West Bengal Chief Minister Mamata Banerjee’s nonchalance after St Stephen’s college cancelled the event at which she was to address students could have been foretold. She “doesn’t mind”, she said, because she had a “packed schedule” during her three-day visit to the Capital. Banerjee revels in the self-image of a mass leader and the TMC may woo the intellectual class but does not depend on it. But in this episode, St Stephen’s, touted for decades as a premier seat of higher learning, particularly in the liberal arts, has come up short on multiple counts.
On August 1, the Planning Forum (PF) — a society of the college — invited Banerjee to address students. The PF’s attempts to secure permission from the college for the event through an online application process failed due to a faulty server, the written request received no response, and finally, the principal denied permission without citing a reason for doing so. Even procedurally, such opacity is counterproductive: It has fuelled speculation that the event was cancelled due to pressure from the Union government. But beyond the optics of denial, a larger question looms. What message is sent out when an institution that counts amongst its alumni bureaucrats, academics, politicians and writers is seen to become party to shrinking the space for dialogue rather than expanding it? Essential to higher education is the spirit that animates liberal values, of listening to and critically engaging with all voices, even and especially those that are opposed to the dominant political narrative.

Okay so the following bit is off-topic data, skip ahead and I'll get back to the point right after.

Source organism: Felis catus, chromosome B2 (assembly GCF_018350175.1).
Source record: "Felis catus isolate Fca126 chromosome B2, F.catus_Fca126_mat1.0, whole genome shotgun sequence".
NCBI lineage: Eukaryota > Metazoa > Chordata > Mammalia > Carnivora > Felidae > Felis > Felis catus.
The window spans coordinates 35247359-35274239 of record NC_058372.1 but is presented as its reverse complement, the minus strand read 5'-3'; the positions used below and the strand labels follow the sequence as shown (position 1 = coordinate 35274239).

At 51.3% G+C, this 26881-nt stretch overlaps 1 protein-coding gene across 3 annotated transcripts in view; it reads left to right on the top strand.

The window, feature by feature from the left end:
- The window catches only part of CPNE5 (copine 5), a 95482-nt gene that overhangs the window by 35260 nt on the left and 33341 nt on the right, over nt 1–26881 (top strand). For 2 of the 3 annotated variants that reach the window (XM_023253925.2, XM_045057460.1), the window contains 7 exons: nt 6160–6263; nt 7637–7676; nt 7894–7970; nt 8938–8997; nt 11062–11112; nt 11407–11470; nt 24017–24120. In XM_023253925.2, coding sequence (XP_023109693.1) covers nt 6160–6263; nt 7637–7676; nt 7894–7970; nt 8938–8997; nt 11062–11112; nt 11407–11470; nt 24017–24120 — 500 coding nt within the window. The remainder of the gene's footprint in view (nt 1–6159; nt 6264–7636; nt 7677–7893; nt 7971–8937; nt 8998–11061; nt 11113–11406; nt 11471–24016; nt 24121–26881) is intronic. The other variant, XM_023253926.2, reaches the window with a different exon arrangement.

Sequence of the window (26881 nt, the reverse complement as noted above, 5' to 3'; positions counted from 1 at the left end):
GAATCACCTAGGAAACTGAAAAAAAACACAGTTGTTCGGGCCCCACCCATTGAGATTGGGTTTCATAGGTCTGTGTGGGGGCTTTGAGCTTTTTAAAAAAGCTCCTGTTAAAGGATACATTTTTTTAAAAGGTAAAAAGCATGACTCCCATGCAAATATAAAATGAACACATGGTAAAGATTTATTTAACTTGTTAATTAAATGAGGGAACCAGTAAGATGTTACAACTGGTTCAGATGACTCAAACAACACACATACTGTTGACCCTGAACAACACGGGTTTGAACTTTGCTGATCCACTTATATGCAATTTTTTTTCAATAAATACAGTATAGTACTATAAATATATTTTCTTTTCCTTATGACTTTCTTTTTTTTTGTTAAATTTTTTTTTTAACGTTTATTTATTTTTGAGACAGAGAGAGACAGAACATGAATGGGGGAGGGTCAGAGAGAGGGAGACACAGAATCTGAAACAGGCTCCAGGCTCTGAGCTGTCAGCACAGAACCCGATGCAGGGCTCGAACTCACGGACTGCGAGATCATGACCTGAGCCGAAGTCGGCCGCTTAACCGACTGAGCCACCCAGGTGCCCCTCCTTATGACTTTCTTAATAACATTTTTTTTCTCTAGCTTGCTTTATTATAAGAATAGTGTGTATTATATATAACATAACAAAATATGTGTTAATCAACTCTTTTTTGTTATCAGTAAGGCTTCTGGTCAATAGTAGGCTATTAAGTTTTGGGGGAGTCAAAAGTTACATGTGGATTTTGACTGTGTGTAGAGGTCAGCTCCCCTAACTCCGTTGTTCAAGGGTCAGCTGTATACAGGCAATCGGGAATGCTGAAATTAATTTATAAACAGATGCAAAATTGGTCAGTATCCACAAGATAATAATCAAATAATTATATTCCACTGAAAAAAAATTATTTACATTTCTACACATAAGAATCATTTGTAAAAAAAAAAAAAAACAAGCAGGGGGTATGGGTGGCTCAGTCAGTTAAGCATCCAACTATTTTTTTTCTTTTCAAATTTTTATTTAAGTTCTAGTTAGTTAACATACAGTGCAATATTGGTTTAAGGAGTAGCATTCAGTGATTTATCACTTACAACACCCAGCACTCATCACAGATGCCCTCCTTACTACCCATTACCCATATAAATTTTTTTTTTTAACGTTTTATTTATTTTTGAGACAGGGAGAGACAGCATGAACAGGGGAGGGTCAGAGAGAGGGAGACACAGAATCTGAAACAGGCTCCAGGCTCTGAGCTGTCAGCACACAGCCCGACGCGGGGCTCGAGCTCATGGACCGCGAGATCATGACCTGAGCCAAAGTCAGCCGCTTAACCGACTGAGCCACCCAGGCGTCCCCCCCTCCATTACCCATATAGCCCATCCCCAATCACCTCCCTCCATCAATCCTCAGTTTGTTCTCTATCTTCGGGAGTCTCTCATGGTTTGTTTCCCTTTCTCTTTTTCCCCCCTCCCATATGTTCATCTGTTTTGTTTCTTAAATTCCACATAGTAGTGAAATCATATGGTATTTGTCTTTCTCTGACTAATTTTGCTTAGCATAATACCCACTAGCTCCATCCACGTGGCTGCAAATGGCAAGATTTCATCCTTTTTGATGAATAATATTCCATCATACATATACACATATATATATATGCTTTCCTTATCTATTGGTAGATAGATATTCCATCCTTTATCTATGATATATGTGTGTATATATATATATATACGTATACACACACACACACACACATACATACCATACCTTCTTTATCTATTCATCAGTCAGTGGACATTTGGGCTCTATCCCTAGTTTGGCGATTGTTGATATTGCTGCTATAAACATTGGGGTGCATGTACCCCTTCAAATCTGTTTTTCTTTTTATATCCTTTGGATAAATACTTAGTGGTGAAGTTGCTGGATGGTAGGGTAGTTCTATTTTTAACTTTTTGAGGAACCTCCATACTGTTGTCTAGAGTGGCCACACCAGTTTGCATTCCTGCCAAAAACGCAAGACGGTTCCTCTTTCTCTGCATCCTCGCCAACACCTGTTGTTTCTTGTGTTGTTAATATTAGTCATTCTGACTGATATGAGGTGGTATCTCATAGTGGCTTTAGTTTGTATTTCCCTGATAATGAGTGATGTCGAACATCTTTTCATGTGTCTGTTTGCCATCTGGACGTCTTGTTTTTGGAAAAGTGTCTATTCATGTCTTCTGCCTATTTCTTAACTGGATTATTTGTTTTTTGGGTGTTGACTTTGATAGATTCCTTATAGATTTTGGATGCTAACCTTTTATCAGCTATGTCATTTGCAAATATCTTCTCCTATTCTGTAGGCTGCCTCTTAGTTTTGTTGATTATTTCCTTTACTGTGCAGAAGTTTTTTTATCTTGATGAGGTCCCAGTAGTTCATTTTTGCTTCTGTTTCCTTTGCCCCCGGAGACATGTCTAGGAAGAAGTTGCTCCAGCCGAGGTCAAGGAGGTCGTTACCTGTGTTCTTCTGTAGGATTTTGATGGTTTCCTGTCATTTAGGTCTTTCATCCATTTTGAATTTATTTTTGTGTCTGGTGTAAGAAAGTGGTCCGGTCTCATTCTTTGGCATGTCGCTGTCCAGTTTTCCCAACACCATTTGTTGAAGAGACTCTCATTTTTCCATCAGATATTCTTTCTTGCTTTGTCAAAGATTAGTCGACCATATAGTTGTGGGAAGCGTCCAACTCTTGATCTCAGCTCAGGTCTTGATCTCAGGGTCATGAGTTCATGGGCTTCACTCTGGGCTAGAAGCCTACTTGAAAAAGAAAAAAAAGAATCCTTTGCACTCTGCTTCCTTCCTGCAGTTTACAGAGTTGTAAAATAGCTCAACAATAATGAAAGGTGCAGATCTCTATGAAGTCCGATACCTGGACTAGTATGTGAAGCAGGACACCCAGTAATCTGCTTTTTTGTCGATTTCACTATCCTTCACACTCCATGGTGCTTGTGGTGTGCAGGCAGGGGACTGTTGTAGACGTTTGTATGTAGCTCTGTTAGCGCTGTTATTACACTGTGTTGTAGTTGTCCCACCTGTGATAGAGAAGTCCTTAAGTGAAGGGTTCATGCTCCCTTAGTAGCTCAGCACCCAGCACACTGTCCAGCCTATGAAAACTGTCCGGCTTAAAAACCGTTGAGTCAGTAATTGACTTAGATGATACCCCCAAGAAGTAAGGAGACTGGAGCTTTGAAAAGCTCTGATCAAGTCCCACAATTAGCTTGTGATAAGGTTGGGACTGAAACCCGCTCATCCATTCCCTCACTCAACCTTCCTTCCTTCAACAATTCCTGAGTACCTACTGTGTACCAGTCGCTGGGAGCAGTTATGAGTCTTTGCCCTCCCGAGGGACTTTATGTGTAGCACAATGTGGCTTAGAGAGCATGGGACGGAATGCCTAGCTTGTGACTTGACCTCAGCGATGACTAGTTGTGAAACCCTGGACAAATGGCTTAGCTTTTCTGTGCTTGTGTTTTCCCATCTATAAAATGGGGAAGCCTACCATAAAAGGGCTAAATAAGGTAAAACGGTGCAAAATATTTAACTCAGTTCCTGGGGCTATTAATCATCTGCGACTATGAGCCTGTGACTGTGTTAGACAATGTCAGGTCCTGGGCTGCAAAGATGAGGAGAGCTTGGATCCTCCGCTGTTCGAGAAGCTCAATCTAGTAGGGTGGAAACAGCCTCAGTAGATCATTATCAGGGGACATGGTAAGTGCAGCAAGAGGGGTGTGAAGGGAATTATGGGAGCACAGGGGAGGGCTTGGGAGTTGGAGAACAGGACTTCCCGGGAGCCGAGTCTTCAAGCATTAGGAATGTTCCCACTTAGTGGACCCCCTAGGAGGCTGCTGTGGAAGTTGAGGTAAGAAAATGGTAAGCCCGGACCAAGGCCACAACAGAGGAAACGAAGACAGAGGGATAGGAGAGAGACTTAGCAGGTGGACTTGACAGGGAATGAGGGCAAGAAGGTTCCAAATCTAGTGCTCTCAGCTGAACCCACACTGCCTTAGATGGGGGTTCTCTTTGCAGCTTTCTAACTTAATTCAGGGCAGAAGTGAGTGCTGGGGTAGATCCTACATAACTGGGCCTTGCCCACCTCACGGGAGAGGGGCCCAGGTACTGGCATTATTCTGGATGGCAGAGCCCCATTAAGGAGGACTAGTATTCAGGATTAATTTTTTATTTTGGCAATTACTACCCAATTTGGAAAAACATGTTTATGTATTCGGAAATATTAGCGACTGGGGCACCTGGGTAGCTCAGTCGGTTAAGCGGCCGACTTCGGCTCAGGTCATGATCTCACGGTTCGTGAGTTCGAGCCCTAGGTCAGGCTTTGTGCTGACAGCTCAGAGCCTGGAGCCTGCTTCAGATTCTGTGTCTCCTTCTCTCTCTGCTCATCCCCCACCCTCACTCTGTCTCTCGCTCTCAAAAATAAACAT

The targeting of institutions of higher education and the shrinking space for dissent that they offer have been matters of concern at least since the February 2016 incident at Jawaharlal Nehru University. But what is most worrying about the cancellation of the August 1 talk is the silence that has followed. No major protests from the student body or teachers’ groups have ensued, a marker either of apathy or fear of institutional reprisal, neither of which bodes well. On Tuesday, an event launching a student magazine for which prior permission was sought by the NSUI, was also cancelled at Delhi University, and the issues of free speech and students’ rights that it ought to have flagged have been lost in an exchange of allegations about the minutiae of rules and regulations — whether or not permission was sought for the exact route the participants at the event were to take. If elite institutions with influential alumni groups succumb to pressures, real or imagined, what hope is there for other colleges and universities with far fewer resources and a lot more to lose?